NFL Wild Card Weekend: Packers-Eagles Preview: Deja Vu in Philly
The Packers enter the playoffs as the number six seed, but in a conference that features a 7-9 division champion, any team could come out of the NFC and head to Super Bowl XLV.
The first stop for the Packers on the road to Dallas is in Philadelphia for an encore match against the Eagles. In the first game of the regular season, the Packers beat the Eagles 27-20 after knocking then-starting quarterback for the Eagles Kevin Kolb out of the game and giving Michael Vick the opportunity to write one of the great comeback stories in NFL history.
Looking back at that game, the Packers had the Eagles well under control until Vick came into the game. He nearly led the Eagles back, but a couple well-timed sacks stopped the comeback just short and the Packers held on the victory.
With an entire week to game plan for Vick, will the Packers fare better against the elusive Eagles quarterback?
Breaking down the Eagles
Vick carried the Eagles this season. You can’t argue any other way.
In a season where coach Andy Reid was under the microscope after dealing Donovan McNabb away within the division, Vick played brilliantly and leads an incredibly explosive offense. With Vick’s dual running and passing threat, the Packers will have their hands full with No. 7.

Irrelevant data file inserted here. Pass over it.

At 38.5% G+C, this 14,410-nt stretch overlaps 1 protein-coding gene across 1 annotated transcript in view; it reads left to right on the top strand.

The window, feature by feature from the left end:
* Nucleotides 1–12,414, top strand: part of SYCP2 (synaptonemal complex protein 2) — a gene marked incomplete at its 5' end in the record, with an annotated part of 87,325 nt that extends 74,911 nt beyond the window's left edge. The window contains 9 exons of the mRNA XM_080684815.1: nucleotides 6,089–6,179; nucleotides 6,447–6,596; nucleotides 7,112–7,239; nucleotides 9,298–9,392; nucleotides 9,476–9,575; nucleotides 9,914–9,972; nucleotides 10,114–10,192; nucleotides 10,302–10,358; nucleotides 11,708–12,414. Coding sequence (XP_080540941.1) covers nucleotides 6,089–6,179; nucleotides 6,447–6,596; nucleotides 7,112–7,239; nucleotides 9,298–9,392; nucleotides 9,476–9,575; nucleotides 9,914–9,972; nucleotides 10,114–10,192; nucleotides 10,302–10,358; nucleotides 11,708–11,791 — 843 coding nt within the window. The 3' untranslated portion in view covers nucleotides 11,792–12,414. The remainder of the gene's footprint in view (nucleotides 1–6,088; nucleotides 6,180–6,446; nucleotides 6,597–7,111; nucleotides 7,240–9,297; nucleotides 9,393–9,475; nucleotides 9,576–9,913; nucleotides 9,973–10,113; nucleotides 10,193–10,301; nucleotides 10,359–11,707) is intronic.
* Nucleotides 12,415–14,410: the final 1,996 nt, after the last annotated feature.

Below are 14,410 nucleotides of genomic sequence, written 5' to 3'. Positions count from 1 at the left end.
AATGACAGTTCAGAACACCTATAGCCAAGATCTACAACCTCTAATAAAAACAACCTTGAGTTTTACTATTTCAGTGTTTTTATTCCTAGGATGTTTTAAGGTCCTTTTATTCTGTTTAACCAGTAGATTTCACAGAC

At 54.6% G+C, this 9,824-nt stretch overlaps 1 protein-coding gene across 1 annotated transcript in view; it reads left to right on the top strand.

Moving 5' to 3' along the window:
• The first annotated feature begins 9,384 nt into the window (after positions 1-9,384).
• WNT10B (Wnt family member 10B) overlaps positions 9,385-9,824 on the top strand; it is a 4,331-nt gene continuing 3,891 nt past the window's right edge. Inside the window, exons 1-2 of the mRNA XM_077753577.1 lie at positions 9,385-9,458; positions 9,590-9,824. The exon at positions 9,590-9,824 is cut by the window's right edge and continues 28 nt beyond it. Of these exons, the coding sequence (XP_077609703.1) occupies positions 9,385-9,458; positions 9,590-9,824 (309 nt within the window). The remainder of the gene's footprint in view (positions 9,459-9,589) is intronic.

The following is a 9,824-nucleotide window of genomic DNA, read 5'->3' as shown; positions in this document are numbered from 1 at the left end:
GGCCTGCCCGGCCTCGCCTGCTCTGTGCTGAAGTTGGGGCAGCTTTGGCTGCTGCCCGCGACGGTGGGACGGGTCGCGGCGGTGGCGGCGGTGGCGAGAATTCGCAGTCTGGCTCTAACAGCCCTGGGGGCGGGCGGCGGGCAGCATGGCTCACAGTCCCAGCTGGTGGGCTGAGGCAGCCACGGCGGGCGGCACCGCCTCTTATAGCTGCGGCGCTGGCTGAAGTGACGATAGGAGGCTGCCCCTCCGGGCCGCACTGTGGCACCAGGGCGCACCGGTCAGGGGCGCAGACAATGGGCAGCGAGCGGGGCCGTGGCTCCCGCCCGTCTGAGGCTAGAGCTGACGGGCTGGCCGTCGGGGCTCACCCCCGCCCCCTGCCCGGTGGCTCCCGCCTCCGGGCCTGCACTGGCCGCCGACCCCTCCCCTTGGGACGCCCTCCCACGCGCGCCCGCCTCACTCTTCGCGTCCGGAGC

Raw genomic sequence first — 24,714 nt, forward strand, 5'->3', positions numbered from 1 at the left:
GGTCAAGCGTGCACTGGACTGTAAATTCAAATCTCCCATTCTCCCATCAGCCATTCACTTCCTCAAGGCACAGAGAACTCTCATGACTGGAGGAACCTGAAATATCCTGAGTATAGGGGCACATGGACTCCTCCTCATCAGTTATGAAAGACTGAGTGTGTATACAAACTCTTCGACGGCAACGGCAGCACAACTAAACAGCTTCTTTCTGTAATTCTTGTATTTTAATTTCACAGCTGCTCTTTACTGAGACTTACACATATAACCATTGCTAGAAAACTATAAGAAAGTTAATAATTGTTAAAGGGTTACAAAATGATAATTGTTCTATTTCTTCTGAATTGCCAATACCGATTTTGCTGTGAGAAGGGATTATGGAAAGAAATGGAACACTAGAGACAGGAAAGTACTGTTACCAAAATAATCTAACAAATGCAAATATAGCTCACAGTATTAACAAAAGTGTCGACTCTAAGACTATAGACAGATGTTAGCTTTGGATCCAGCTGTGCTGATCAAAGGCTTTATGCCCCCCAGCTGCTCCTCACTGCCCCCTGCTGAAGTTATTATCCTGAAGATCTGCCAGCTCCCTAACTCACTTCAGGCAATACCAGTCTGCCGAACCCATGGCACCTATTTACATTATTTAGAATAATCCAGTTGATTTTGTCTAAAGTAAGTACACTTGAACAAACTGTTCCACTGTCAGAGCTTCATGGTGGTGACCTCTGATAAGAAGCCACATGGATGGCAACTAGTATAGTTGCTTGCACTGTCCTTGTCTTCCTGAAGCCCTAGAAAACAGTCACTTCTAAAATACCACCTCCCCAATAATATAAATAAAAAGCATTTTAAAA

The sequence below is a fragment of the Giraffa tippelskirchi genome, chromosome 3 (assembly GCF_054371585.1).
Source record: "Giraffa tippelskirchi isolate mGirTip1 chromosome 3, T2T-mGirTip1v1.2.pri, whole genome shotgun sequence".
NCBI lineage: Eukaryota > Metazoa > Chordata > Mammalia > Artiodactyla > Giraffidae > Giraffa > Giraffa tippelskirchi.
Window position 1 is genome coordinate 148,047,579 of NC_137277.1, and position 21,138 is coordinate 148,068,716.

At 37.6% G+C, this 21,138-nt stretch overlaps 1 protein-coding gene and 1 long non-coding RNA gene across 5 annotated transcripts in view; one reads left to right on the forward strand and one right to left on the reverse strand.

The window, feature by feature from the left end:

Now, Vick is reported to be a little less than fully healthy for this game with him as of early this week saying he was only at 75% but will be ready to go Sunday.
Should the Packers be able to somehow contain Vick to the pocket, they will have to take in account speedy receivers DeSean Jackson and Jeremy Maclin. Vick also can use tight end Brent Celek as a medium distance threat. Running back LeSean McCoy also is very underrated and will provide another option for Vick in the screen game. Of course, this all depends on if the iffy Eagles offensive line can hold up.
Bottom line: Do not underestimate the Eagles offense. They are one of the few units in the NFL than can keep up on the scoreboard against the Packers’ offense.
The Eagles defense is the weak link of the team. Trent Cole anchors the defensive line and will under a lot of pressure to get to Packers quarterback Aaron Rodgers. With a sub-par linebacking group, the secondary led by cornerback Asante Samuel will not only have to account for the Packers receivers but also will likely be called upon to blitz Rodgers as well.